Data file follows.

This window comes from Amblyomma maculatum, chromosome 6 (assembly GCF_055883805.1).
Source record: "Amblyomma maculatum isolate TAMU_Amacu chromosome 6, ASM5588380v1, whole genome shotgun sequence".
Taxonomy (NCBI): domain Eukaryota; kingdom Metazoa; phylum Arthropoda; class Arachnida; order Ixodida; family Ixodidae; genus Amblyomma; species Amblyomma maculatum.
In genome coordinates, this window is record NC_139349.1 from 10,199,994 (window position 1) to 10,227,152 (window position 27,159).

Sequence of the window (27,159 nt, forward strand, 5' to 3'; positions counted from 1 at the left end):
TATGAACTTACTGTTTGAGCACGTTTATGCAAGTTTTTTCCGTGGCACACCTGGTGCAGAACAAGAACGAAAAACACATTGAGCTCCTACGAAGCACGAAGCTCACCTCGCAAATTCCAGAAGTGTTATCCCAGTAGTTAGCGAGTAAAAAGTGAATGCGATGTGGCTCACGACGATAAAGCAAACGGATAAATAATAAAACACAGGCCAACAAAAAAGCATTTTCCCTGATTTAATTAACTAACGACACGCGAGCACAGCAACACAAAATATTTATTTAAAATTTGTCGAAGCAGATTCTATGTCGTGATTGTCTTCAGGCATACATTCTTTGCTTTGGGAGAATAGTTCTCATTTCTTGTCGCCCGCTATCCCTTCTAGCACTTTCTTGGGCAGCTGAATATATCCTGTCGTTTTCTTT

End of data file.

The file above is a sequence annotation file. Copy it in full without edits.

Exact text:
This window comes from Amblyomma maculatum, chromosome 6 (assembly GCF_055883805.1).
Source record: "Amblyomma maculatum isolate TAMU_Amacu chromosome 6, ASM5588380v1, whole genome shotgun sequence".
Taxonomy (NCBI): domain Eukaryota; kingdom Metazoa; phylum Arthropoda; class Arachnida; order Ixodida; family Ixodidae; genus Amblyomma; species Amblyomma maculatum.
In genome coordinates, this window is record NC_139349.1 from 10,199,994 (window position 1) to 10,227,152 (window position 27,159).

Sequence of the window (27,159 nt, forward strand, 5' to 3'; positions counted from 1 at the left end):
TATGAACTTACTGTTTGAGCACGTTTATGCAAGTTTTTTCCGTGGCACACCTGGTGCAGAACAAGAACGAAAAACACATTGAGCTCCTACGAAGCACGAAGCTCACCTCGCAAATTCCAGAAGTGTTATCCCAGTAGTTAGCGAGTAAAAAGTGAATGCGATGTGGCTCACGACGATAAAGCAAACGGATAAATAATAAAACACAGGCCAACAAAAAAGCATTTTCCCTGATTTAATTAACTAACGACACGCGAGCACAGCAACACAAAATATTTATTTAAAATTTGTCGAAGCAGATTCTATGTCGTGATTGTCTTCAGGCATACATTCTTTGCTTTGGGAGAATAGTTCTCATTTCTTGTCGCCCGCTATCCCTTCTAGCACTTTCTTGGGCAGCTGAATATATCCTGTCGTTTTCTTT